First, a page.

(yes, heated) side mir­rors, heat-in­su­lated wind­screen glass, leather seats, M-B’S COM­MAND On­line mul­ti­me­dia sys­tem, sat-nav and touch­pad, elec­tric-ad­just front seats, Park­tronic park as­sist, auto cli­mate con­trol, ad­justable load rails, a 360-de­gree cam­era, and even more sound dead­en­ing.

LOOK AT ME

THE X-CLASS styling is sleek and so­phis­ti­cated; for what is a ‘workhorse’, the ve­hi­cle’s ap­pear­ance does a great job of hid­ing that. The big Benz grille and badge of­fers an ag­gres­sive look, but not overly so, and blends well into the front guards. The steel wheels are a bit of a let-down on the Pure – es­pe­cially at the ask­ing price – and the grey front end clashes with most of the body colours avail­able. The up­per two mod­els, how­ever, with their colour-coded bumpers, look far more im­pres­sive. The 17and 18-inch al­loys on the two up­per-spec ve­hi­cles are well-fin­ished and the wider stance of the X-class def­i­nitely adds a sense of pur­pose to its ap­pear­ance.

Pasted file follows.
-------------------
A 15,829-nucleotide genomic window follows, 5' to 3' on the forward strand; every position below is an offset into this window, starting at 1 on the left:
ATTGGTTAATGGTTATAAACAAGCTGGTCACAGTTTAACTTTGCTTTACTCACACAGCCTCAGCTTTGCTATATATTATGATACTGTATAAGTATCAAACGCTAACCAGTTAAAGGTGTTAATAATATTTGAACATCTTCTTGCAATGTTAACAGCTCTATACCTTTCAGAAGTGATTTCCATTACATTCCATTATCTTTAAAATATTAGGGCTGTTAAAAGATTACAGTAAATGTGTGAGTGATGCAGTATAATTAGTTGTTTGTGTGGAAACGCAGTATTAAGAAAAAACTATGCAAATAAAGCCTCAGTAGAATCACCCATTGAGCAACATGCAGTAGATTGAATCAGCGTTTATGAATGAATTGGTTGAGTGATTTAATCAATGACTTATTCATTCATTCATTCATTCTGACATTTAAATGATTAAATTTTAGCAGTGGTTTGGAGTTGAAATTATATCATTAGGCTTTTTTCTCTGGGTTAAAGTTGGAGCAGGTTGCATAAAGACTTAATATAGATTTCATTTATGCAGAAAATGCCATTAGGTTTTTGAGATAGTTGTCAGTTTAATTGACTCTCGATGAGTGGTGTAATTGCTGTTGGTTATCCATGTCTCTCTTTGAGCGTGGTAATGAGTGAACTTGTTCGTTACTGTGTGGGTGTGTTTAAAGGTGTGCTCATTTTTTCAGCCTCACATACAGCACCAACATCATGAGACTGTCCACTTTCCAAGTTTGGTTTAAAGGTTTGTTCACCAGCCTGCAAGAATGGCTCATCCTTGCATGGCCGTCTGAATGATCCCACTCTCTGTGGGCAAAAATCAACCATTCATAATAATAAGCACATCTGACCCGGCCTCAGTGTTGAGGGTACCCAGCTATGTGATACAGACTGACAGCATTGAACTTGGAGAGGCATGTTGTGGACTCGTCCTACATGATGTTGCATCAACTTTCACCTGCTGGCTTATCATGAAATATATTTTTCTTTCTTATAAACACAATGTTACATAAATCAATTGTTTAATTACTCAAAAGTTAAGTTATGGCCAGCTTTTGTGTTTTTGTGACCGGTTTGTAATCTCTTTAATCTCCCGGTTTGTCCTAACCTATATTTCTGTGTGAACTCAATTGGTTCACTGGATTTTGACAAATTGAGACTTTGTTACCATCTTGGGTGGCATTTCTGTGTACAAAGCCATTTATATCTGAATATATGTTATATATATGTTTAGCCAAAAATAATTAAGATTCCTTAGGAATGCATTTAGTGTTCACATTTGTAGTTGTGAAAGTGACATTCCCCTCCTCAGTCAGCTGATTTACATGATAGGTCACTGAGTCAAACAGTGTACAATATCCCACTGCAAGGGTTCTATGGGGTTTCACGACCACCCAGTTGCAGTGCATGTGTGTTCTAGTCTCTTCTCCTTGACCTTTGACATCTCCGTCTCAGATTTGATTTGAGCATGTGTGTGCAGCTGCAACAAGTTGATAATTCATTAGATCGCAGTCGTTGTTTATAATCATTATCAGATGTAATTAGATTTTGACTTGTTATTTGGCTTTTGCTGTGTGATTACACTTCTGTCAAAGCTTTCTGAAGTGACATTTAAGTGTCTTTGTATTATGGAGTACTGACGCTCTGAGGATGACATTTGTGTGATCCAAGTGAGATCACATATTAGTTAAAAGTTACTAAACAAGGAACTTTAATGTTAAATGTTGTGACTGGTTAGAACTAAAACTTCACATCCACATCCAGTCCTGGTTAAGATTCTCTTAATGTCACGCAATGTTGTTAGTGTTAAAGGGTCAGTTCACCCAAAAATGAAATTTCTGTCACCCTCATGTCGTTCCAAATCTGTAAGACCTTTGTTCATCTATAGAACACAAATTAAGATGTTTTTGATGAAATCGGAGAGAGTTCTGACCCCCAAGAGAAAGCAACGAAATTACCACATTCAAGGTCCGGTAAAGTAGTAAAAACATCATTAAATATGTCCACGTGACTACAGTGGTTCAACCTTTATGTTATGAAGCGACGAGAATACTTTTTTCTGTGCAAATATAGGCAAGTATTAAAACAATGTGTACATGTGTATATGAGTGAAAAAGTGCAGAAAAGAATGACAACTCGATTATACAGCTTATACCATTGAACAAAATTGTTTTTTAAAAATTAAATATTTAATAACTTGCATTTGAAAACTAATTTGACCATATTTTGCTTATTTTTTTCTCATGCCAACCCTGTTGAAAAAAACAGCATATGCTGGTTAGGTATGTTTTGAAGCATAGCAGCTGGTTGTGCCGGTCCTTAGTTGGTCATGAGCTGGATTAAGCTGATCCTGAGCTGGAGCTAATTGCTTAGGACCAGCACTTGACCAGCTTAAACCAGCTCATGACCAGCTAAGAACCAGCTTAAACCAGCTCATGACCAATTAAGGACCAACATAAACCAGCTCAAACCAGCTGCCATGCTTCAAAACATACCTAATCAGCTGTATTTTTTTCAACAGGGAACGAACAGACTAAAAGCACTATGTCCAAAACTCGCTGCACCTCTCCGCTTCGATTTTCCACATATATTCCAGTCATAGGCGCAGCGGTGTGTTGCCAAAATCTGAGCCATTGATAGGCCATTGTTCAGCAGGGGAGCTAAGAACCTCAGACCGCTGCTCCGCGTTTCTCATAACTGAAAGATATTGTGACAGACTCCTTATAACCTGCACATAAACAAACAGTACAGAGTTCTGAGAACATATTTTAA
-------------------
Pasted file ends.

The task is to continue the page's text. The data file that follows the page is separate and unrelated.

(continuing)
The in­te­rior is even more im­pres­sive; the cabin (es­pe­cially in the Power) ex­udes that sense of lux­ury Benz is hop­ing helps dif­fer­en­ti­ate the X-class from oth­ers in its class. Step in­side the Power cabin and you can (sort of) start to jus­tify the pric­ing, with the vast amount of leather and high­grade fin­ishes sur­round­ing you.

THE END STORY

THERE’S no doubt the X-class is up against it some­what in re­gards to mar­ket per­cep­tion. The fact that Benz has done a com­plete re-en­gi­neer on the Navara base ve­hi­cle will still be dif­fi­cult for some to com­pre­hend, as will the heftier pric­ing range. How­ever, if you look at the ve­hi­cle it­self and dis­miss the Navara com­ments, adding in the many unique fea­tures – four­wheel discs, re­vised sus­pen­sion, wider track and body, fit and fin­ish, spec lev­els, etc. – you will serve this lat­est en­trant into the dual-cab 4x4 ute mar­ket more jus­tice. And it de­serves that.

A high-end play tool, or a se­ri­ous play-cum­work bat­tler?

Time will tell how the mar­ket re­ceives this lat­est dual-cab. Will it be an­other Toorak Trac­tor or a se­ri­ous off-road/tradie ute con­tender?